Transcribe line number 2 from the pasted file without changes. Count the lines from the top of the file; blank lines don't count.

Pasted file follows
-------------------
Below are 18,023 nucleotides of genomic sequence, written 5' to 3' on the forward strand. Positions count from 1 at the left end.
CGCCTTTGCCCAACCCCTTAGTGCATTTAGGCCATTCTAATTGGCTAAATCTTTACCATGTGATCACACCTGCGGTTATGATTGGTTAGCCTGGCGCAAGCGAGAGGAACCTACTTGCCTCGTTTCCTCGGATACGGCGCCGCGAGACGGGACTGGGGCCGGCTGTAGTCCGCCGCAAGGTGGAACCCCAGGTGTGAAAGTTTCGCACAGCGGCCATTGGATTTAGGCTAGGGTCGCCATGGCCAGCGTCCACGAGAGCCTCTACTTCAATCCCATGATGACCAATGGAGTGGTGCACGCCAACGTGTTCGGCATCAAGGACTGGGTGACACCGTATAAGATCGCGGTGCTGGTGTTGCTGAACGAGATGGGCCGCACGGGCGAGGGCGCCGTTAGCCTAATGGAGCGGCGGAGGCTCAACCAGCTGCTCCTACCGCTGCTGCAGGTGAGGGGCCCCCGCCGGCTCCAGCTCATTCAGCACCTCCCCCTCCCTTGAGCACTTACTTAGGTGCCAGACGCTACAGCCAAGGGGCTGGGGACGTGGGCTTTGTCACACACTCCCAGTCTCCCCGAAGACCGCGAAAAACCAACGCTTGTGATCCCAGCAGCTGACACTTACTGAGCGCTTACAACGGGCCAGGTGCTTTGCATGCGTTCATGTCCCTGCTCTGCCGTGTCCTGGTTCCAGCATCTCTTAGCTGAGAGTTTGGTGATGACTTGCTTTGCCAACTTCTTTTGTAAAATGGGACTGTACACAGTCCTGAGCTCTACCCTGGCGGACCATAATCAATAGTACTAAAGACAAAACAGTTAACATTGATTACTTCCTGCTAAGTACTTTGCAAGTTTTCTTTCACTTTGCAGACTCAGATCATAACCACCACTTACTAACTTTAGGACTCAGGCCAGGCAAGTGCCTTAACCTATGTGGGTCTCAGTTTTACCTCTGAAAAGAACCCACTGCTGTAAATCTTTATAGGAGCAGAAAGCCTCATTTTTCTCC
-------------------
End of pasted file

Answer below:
CGCCTTTGCCCAACCCCTTAGTGCATTTAGGCCATTCTAATTGGCTAAATCTTTACCATGTGATCACACCTGCGGTTATGATTGGTTAGCCTGGCGCAAGCGAGAGGAACCTACTTGCCTCGTTTCCTCGGATACGGCGCCGCGAGACGGGACTGGGGCCGGCTGTAGTCCGCCGCAAGGTGGAACCCCAGGTGTGAAAGTTTCGCACAGCGGCCATTGGATTTAGGCTAGGGTCGCCATGGCCAGCGTCCACGAGAGCCTCTACTTCAATCCCATGATGACCAATGGAGTGGTGCACGCCAACGTGTTCGGCATCAAGGACTGGGTGACACCGTATAAGATCGCGGTGCTGGTGTTGCTGAACGAGATGGGCCGCACGGGCGAGGGCGCCGTTAGCCTAATGGAGCGGCGGAGGCTCAACCAGCTGCTCCTACCGCTGCTGCAGGTGAGGGGCCCCCGCCGGCTCCAGCTCATTCAGCACCTCCCCCTCCCTTGAGCACTTACTTAGGTGCCAGACGCTACAGCCAAGGGGCTGGGGACGTGGGCTTTGTCACACACTCCCAGTCTCCCCGAAGACCGCGAAAAACCAACGCTTGTGATCCCAGCAGCTGACACTTACTGAGCGCTTACAACGGGCCAGGTGCTTTGCATGCGTTCATGTCCCTGCTCTGCCGTGTCCTGGTTCCAGCATCTCTTAGCTGAGAGTTTGGTGATGACTTGCTTTGCCAACTTCTTTTGTAAAATGGGACTGTACACAGTCCTGAGCTCTACCCTGGCGGACCATAATCAATAGTACTAAAGACAAAACAGTTAACATTGATTACTTCCTGCTAAGTACTTTGCAAGTTTTCTTTCACTTTGCAGACTCAGATCATAACCACCACTTACTAACTTTAGGACTCAGGCCAGGCAAGTGCCTTAACCTATGTGGGTCTCAGTTTTACCTCTGAAAAGAACCCACTGCTGTAAATCTTTATAGGAGCAGAAAGCCTCATTTTTCTCC